C. neoformans encodes a single family 2 DHODH required for wild-type growth.Cryptococcus neoformans dihydroorotate dehydrogenase belongs to the family 2 DHODHs (Fig. 1), which include the enzymes largely from mammals, higher eukaryotes, and prokaryotes as well (10, 12, 18–20). Family 2 DHODH enzymes from mammals and higher eukaryotes typically possess N-terminal extensions that facilitate their mitochondrial localization and association with mitochondrial membrane. On the other hand, this N-terminal extension tends to be absent in prokaryotic family 2 DHODH, and the protein is bound to the cytoplasmic membrane, in contrast to family 1 enzymes, which are cytosolic (9, 10). Further traits distinguishing DHODH families are their electron acceptor cofactors. Family 1 DHODH uses either a fumarate or NAD+ cofactor, whereas family 2 DHODH employs ubiquinone binding in a hydrophobic channel near the N terminus (21). Finally, serine replaces cysteine of the family 1 DHODH enzymes as the catalytic residue and is conserved among all the family 2 DHODH enzymes (10).
Studies from humans, Plasmodium falciparum, and other fungal species, including Candida albicans, Schizosaccharomyces pombe, and Ustilago maydis, demonstrate the structure of DHODH enzymes to be comprised of two domains, an N-terminal alpha-helical domain and a large C-terminal domain connected by an extended loop (9, 15, 18, 22). The predicted annotation of the C. neoformans var. grubii DHODH (CNAG_02794) appears to lack the N-terminal extension present in all other eukaryotic family 2 DHODH enzymes analyzed (Fig. 1A), with an N terminus similar in length to that of prokaryotic family 2 DHODH (data not shown). Our own 5′ rapid amplification of cDNA ends (RACE) data confirm the annotated transcriptional start site. Superimposition of the C. neoformans sequence on the structure of human DHODH revealed an absence of a portion of this N-terminal helical region in C. neoformans. Despite this truncation, the cryptococcal N-terminal sequence bears a predicted mitochondrial targeting signal peptide (iPSORT prediction tool) and contains the protruding hydrophobic patch with identical positively charged residues (His14, Arg15, Leu16, Arg19, Arg28, and Arg30) (10). The remaining residues important for cofactor binding, substrate binding, and catalytic activity are completely conserved in the C. neoformans DHODH sequence (Fig. 1A), including the catalytic serine that is a hallmark of family 2 DHODH enzymes in contrast to the catalytic cysteine in family 1 enzymes (10).
We generated a deletion mutant in the C. neoformans var. grubii strain H99, a fully virulent and melanizing derivative of H99 (23). We then introduced the wild-type URA1 gene in trans to generate a complemented mutant. Deletion of URA1 resulted in uracil auxotrophy that was only partially remediated by the addition of uracil and/or uridine to the medium (Fig. 1B). Reintroduction of the wild-type URA1 gene completely restored uracil prototrophy and wild-type growth. This result suggests that pyrimidine salvage is insufficient for wild-type growth of C. neoformans.
The production of the polysaccharide capsule draws from nucleotide pools, as each carbohydrate monomer is added from a nucleotide-sugar conjugate (24, 25). De novo pyrimidine biosynthesis is required for capsule production in the absence of exogenous uracil. Consistent with these reports, the ura1Δ mutant was defective for capsule production both at 37°C (data not shown) and at 30°C (Fig. 1C). The addition of uracil or uridine did not result in capsule synthesis in the acapsular ura1Δ strain (Fig. 1C). Capsule induction was observed after 24, 48, and 72 h of incubation, and the mean capsule size of each strain was tabulated as a bar graph (Fig. 1D), which indicated that capsule induction took place between 24 and 48 h of incubation and that there was no change in capsule size from 48 to 72 h. The fungicidal effect of AmB is fast-acting, as killing is seen within the first 6 to 12 h of exposure by time-kill assays (26–28). Thus, the capsule is likely not contributing significantly to the susceptibility of C. neoformans to AmB.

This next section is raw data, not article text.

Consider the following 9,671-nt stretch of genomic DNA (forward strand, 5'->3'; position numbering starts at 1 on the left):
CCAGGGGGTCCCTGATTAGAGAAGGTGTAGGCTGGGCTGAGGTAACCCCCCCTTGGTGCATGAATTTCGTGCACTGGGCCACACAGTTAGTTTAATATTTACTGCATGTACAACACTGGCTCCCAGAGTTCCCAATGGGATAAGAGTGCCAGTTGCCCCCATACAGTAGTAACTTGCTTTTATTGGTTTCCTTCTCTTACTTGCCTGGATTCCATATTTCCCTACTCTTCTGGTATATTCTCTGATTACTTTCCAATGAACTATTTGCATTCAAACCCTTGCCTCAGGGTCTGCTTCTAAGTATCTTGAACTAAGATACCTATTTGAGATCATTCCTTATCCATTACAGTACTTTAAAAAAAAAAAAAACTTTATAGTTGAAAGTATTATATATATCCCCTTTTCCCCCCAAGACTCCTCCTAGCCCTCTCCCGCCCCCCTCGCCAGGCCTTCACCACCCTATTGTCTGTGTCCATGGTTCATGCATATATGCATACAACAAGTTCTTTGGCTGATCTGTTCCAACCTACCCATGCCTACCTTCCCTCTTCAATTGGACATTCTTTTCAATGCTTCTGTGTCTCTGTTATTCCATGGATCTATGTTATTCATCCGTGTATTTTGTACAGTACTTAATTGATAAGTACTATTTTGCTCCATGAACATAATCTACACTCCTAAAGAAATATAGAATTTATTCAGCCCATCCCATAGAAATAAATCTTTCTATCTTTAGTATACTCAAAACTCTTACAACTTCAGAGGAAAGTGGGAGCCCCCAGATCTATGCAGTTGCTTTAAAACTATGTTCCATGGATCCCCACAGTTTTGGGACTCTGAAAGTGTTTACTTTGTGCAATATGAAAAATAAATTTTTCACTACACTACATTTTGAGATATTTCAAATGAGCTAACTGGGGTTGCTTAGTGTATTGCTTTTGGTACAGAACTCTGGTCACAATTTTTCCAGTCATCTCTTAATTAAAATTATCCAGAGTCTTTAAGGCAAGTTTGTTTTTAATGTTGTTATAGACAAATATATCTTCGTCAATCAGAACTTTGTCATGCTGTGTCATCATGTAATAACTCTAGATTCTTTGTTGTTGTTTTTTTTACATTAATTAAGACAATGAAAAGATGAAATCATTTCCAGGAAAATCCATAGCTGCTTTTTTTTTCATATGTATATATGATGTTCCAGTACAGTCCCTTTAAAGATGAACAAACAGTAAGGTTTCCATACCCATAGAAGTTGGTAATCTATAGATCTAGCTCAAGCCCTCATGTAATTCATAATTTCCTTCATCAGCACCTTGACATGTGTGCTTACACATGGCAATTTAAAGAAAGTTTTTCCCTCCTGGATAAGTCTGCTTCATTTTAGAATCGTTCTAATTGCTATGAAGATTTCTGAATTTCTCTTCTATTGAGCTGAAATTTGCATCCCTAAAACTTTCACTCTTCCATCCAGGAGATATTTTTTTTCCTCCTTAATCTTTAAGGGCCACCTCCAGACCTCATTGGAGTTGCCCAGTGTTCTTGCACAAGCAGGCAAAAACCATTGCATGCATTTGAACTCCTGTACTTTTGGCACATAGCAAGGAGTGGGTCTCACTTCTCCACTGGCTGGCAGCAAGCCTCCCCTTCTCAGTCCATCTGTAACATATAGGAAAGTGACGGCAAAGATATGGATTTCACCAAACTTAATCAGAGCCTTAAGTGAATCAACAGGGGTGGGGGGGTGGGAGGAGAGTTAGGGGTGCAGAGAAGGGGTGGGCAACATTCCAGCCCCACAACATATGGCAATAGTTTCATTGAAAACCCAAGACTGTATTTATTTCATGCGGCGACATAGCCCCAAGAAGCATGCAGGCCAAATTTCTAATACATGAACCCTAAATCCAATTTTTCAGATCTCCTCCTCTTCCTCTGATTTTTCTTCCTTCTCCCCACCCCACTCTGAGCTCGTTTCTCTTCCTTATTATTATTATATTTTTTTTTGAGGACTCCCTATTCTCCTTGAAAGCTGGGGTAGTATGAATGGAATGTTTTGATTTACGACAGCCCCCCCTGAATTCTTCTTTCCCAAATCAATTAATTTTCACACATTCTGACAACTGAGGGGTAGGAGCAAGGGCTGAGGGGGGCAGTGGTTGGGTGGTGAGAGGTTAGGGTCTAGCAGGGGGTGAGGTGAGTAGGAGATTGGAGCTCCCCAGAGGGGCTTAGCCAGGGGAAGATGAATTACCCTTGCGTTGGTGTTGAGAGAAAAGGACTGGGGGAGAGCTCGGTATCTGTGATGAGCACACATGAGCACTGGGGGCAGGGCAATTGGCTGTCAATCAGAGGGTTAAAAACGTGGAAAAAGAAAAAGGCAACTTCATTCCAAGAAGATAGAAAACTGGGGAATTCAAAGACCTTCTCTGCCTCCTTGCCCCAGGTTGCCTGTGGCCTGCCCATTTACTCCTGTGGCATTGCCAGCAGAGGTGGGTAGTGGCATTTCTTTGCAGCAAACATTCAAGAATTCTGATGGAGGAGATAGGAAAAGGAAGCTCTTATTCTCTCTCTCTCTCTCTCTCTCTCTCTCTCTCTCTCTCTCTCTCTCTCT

DHODH is required for wild-type cell integrity.The cell wall of C. neoformans is made up of five polysaccharides, including β-1,6-glucan, α-1,3-glucan, β-1,3-glucan, chitin (α-1,4-GlcNAc), and chitosan (deacetylated α-1,4-GlcNAc). Because each monomer in these large polysaccharide polymers is derived from a UDP-sugar conjugate, it follows that defects in pyrimidine biosynthesis should result in impaired cell wall synthesis (24). To assess the cell integrity of the C. neoformans ura1Δ mutant, we performed spot plate assays in the presence of known cell integrity stressors, including the detergent SDS and the β-1,3-glucan synthase inhibitor caspofungin. As demonstrated in Fig. 2B, the ura1Δ mutant exhibited sensitivity to the stressors tested, and the reintroduction of the URA1 gene restored wild-type sensitivity.
Cell integrity is inextricably linked to temperature sensitivity, and so we compared the ability of the ura1Δ mutant to grow on rich medium at 30°C, 37°C, and 39°C with those of the wild type and complemented mutant (Fig. 2A). As expected, the ura1Δ mutant was sensitive to growth at 37°C and was unable to grow at 39°C. This result is consistent with known attenuation in virulence of C. neoformans pyrimidine biosynthesis mutants. To investigate the link between the temperature sensitivity and cell integrity defects of the ura1Δ mutant, we assayed the ability of the osmostabilant sorbitol to rescue temperature-sensitive growth in the ura1Δ mutant. Figure 2C demonstrates that sorbitol was unable to rescue the temperature-sensitive growth phenotype of the ura1Δ mutant, suggesting that additional factors beyond cell integrity contribute to its temperature sensitivity.